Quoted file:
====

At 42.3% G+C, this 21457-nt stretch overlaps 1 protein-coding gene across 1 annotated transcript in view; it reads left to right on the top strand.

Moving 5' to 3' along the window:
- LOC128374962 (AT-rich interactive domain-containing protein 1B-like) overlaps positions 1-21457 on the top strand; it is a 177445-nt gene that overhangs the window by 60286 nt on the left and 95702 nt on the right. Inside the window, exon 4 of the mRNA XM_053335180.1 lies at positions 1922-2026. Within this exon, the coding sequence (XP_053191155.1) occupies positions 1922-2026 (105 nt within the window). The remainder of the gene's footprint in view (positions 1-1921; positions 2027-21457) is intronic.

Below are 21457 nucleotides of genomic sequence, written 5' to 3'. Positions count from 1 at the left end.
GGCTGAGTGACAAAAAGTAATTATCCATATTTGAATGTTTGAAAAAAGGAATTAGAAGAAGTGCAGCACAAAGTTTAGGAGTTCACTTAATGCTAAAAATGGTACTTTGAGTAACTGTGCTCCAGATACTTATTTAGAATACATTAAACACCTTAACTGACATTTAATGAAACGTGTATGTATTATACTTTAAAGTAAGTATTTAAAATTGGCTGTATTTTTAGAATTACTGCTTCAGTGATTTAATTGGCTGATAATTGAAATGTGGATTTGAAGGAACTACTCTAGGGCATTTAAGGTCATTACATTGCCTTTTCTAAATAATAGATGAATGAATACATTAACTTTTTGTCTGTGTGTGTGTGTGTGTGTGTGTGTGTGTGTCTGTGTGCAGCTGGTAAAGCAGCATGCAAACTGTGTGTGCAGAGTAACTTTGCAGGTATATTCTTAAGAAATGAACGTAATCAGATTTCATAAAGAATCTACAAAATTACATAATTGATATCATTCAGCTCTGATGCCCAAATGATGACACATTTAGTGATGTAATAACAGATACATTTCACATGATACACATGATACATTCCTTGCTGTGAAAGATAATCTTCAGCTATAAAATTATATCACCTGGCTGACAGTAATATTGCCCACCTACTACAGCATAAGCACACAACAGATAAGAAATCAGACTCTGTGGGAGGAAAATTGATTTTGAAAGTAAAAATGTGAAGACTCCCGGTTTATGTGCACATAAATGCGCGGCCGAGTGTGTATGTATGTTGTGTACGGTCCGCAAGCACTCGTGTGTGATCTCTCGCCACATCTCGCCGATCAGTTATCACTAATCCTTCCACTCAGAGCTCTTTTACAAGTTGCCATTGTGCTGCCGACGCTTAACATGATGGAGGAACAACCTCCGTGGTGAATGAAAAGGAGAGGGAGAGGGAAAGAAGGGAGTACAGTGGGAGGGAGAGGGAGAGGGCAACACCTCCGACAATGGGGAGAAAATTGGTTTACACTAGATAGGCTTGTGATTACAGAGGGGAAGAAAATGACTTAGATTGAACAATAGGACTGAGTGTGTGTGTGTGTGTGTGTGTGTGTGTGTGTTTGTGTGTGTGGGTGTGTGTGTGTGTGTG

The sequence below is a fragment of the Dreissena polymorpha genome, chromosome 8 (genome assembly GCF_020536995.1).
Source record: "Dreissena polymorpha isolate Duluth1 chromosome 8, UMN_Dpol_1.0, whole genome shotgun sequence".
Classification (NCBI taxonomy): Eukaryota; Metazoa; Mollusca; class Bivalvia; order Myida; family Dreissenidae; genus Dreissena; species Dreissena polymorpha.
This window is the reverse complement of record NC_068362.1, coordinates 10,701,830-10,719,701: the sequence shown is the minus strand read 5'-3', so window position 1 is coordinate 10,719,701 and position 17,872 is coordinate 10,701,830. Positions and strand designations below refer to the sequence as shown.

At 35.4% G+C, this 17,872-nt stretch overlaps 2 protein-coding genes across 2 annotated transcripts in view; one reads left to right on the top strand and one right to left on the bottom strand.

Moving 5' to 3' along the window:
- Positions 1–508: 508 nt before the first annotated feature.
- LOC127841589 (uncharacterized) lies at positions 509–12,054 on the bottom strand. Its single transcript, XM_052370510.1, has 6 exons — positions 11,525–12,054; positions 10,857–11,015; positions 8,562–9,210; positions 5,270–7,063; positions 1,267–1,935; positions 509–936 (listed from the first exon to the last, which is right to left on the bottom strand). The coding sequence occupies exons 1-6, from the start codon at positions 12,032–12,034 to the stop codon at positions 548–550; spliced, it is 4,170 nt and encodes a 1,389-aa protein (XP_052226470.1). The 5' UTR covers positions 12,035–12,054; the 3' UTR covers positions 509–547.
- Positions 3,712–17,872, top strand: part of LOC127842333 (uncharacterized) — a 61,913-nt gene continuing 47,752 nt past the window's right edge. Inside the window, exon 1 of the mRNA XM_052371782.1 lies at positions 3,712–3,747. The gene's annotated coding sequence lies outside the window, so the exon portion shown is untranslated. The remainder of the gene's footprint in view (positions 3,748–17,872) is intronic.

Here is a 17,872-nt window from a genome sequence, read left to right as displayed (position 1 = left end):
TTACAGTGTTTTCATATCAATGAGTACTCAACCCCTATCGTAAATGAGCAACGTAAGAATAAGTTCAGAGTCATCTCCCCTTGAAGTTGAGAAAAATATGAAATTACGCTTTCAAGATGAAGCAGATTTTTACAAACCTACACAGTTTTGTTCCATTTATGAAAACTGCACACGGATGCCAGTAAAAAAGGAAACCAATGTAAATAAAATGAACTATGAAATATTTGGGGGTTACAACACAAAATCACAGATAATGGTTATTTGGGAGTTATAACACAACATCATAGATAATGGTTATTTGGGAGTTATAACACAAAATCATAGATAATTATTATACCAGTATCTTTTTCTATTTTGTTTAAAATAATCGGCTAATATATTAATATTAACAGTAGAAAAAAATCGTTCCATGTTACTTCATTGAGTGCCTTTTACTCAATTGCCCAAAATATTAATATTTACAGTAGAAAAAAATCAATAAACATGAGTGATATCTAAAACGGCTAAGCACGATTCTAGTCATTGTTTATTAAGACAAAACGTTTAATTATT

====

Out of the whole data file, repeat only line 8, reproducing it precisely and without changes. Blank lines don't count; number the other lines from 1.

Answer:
Classification (NCBI taxonomy): Eukaryota; Metazoa; Mollusca; class Bivalvia; order Myida; family Dreissenidae; genus Dreissena; species Dreissena polymorpha.